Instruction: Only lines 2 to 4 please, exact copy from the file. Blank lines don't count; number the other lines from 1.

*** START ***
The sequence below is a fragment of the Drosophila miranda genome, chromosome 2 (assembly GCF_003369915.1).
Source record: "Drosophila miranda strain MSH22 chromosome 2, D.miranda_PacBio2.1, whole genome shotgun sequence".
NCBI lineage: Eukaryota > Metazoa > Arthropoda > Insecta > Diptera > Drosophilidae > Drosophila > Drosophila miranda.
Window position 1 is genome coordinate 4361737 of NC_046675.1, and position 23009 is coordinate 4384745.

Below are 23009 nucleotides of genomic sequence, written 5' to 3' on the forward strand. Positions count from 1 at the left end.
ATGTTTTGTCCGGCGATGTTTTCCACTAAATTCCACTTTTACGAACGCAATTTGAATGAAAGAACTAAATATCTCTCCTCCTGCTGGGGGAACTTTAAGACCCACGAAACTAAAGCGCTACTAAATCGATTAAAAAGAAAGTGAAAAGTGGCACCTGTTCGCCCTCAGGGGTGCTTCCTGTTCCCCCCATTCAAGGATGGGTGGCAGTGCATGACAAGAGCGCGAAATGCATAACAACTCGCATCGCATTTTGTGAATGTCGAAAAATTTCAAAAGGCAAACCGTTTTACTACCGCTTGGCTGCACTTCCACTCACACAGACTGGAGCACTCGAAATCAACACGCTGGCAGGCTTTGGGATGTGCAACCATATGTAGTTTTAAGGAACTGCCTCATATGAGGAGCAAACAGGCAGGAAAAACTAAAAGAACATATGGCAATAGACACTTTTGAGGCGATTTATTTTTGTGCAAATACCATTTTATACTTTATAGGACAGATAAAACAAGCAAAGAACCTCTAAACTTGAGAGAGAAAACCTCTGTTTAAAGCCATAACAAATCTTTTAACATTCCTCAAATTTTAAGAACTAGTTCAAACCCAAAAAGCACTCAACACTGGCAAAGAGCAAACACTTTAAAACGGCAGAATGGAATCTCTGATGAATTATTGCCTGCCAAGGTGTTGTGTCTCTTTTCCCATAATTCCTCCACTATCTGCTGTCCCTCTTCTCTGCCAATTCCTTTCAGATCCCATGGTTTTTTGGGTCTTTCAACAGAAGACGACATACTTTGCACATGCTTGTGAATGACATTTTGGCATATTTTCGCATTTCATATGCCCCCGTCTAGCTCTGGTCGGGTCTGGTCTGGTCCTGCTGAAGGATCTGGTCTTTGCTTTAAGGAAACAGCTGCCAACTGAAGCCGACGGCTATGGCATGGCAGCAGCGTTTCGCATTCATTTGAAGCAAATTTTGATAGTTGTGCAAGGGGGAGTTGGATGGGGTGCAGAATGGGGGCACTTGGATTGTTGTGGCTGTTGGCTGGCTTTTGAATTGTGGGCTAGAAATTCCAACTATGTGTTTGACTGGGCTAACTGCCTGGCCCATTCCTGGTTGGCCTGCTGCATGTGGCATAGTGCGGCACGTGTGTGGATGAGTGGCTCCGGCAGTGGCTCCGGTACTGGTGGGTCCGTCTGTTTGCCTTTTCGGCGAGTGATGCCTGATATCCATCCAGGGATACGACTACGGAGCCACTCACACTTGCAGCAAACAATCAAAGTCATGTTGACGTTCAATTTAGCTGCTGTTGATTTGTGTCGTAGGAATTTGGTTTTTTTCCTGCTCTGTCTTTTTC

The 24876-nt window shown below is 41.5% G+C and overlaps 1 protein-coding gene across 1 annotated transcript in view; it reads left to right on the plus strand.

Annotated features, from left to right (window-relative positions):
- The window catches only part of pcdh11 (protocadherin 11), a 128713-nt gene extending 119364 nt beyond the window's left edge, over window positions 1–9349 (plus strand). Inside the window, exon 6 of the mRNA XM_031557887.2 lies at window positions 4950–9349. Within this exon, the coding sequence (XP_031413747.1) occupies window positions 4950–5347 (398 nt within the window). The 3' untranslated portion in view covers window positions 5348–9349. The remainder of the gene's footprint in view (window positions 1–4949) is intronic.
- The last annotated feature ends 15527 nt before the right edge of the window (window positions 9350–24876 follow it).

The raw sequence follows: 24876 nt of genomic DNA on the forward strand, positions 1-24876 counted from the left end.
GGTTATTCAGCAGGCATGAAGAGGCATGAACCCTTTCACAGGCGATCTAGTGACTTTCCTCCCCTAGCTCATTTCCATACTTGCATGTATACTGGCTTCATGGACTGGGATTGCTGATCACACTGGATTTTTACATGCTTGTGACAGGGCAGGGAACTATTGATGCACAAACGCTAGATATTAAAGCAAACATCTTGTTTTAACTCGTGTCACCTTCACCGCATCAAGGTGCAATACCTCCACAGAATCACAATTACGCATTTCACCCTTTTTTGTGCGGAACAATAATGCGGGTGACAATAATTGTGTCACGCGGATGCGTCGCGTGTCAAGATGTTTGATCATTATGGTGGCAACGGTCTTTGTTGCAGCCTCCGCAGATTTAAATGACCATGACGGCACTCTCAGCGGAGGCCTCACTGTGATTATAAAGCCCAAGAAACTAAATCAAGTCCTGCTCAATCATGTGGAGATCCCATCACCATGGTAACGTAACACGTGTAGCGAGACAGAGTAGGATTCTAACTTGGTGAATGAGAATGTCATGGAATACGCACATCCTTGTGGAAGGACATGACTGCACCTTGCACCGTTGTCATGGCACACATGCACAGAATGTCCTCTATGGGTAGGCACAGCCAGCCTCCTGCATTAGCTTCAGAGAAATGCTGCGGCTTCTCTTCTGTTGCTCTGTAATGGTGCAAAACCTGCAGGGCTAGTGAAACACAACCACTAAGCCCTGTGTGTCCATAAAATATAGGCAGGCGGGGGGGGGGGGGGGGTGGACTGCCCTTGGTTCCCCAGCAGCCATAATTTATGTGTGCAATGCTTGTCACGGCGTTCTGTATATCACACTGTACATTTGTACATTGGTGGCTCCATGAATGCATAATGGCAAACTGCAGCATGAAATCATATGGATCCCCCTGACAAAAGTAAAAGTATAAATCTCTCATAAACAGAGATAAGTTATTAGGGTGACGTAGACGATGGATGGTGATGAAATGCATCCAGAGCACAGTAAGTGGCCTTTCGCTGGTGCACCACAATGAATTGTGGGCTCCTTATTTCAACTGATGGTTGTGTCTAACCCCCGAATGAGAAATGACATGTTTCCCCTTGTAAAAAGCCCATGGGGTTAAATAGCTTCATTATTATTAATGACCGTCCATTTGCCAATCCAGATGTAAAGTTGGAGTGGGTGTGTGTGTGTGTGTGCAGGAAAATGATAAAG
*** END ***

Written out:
Source record: "Drosophila miranda strain MSH22 chromosome 2, D.miranda_PacBio2.1, whole genome shotgun sequence".
NCBI lineage: Eukaryota > Metazoa > Arthropoda > Insecta > Diptera > Drosophilidae > Drosophila > Drosophila miranda.
Window position 1 is genome coordinate 4361737 of NC_046675.1, and position 23009 is coordinate 4384745.